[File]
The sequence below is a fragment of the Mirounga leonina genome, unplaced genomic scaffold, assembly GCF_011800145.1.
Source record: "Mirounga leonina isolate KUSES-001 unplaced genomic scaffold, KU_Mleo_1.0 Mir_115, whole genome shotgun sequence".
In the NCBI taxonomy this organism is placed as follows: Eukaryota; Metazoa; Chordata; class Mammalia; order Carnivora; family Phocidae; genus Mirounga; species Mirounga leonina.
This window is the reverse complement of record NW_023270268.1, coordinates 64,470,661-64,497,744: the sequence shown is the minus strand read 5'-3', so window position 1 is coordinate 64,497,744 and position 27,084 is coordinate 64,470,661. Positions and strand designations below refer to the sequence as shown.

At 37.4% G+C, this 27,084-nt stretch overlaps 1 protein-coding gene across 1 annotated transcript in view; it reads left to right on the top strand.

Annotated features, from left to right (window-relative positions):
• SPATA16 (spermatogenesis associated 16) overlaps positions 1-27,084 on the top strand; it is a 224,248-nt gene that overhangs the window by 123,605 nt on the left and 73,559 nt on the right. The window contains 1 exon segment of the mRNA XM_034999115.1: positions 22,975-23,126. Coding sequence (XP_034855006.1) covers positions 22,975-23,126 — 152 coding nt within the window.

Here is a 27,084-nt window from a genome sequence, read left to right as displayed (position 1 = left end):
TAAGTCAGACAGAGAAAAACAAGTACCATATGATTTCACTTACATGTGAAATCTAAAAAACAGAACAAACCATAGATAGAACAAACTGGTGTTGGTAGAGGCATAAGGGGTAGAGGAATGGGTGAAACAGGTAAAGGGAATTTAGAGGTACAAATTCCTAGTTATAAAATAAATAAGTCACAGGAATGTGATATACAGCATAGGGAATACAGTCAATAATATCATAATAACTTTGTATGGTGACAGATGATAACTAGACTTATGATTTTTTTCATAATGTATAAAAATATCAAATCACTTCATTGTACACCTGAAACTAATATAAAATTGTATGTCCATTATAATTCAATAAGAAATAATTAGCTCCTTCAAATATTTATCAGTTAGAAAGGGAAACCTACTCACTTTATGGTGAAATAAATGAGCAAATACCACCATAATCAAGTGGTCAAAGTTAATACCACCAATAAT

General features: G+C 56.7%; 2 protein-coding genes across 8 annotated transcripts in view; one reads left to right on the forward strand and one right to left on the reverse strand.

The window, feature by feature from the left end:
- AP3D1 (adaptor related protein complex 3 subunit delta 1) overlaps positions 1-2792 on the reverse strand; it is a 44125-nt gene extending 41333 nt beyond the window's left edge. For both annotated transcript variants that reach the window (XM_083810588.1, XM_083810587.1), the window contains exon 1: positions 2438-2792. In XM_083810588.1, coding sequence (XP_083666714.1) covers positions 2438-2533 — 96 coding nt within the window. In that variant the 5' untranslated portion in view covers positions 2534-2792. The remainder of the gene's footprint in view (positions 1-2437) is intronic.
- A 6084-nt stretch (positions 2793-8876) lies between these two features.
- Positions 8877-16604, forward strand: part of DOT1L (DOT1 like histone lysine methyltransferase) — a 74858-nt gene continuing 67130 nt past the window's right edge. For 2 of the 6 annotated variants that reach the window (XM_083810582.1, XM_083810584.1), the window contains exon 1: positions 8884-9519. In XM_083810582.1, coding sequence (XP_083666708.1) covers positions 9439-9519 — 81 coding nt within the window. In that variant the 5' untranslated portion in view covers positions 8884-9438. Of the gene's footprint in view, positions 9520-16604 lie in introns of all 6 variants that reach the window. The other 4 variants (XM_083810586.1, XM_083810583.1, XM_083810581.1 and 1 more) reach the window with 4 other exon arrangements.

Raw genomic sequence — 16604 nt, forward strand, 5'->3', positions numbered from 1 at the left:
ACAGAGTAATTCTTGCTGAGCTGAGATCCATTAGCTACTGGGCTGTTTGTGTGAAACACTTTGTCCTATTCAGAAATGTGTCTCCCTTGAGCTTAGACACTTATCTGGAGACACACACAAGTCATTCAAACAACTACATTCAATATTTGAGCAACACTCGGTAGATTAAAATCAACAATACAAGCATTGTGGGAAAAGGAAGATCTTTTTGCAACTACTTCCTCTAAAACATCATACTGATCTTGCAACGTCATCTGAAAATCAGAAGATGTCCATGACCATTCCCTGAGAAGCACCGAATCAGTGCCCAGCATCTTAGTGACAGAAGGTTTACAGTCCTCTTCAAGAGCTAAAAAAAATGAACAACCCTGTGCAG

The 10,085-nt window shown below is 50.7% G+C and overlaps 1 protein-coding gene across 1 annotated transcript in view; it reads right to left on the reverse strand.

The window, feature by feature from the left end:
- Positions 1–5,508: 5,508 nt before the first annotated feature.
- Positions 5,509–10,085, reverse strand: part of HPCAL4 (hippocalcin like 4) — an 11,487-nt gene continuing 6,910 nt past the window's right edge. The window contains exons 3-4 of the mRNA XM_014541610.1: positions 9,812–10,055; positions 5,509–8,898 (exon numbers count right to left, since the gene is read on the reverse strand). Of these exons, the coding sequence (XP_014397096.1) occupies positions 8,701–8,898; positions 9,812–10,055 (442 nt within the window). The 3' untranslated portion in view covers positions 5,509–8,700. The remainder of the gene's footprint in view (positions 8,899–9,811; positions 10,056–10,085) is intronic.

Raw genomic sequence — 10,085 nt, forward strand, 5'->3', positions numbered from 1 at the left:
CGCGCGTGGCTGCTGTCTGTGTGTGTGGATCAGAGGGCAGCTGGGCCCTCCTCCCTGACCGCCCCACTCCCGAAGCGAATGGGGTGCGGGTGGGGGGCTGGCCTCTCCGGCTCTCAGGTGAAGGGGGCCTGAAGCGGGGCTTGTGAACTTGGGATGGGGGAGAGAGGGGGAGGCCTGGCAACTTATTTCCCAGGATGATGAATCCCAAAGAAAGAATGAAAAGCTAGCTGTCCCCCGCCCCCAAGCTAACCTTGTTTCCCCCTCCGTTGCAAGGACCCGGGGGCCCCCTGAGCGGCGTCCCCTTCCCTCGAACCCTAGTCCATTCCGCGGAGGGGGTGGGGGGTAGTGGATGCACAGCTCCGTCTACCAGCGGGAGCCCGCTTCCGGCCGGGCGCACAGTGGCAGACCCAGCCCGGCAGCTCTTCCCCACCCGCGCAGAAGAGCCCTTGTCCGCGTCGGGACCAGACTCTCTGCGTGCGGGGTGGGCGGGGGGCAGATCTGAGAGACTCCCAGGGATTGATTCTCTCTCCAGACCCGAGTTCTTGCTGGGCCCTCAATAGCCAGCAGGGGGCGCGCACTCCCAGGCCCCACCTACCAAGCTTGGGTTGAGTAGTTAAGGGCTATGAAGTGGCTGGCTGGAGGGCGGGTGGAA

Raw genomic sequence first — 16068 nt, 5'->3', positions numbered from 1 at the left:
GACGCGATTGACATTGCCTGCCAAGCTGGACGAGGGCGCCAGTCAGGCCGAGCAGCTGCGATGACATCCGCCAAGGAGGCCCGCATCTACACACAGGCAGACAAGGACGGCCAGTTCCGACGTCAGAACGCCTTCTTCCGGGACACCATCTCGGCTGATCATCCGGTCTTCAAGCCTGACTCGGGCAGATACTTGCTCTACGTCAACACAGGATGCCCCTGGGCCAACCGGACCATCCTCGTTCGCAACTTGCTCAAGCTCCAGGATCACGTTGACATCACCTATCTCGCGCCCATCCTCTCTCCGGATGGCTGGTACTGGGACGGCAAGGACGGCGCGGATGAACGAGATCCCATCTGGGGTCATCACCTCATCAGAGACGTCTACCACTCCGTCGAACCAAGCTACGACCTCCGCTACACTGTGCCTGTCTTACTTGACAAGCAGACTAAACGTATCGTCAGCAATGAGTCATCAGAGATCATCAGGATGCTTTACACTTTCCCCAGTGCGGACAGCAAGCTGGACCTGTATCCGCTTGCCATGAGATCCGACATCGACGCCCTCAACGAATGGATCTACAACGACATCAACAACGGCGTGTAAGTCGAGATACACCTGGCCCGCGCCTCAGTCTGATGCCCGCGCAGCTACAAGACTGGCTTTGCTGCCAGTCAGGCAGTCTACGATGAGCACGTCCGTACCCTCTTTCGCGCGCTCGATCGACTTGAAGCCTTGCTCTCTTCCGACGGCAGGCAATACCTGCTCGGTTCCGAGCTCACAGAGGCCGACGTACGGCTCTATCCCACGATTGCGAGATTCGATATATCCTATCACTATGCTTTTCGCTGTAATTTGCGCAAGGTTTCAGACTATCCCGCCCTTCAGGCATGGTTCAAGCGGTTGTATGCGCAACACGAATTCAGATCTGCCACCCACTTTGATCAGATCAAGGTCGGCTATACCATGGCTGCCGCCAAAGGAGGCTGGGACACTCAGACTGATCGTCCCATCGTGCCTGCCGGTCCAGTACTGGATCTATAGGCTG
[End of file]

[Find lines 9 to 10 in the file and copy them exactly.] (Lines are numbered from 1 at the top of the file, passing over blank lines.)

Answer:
TAAGTCAGACAGAGAAAAACAAGTACCATATGATTTCACTTACATGTGAAATCTAAAAAACAGAACAAACCATAGATAGAACAAACTGGTGTTGGTAGAGGCATAAGGGGTAGAGGAATGGGTGAAACAGGTAAAGGGAATTTAGAGGTACAAATTCCTAGTTATAAAATAAATAAGTCACAGGAATGTGATATACAGCATAGGGAATACAGTCAATAATATCATAATAACTTTGTATGGTGACAGATGATAACTAGACTTATGATTTTTTTCATAATGTATAAAAATATCAAATCACTTCATTGTACACCTGAAACTAATATAAAATTGTATGTCCATTATAATTCAATAAGAAATAATTAGCTCCTTCAAATATTTATCAGTTAGAAAGGGAAACCTACTCACTTTATGGTGAAATAAATGAGCAAATACCACCATAATCAAGTGGTCAAAGTTAATACCACCAATAAT

General features: G+C 56.7%; 2 protein-coding genes across 8 annotated transcripts in view; one reads left to right on the forward strand and one right to left on the reverse strand.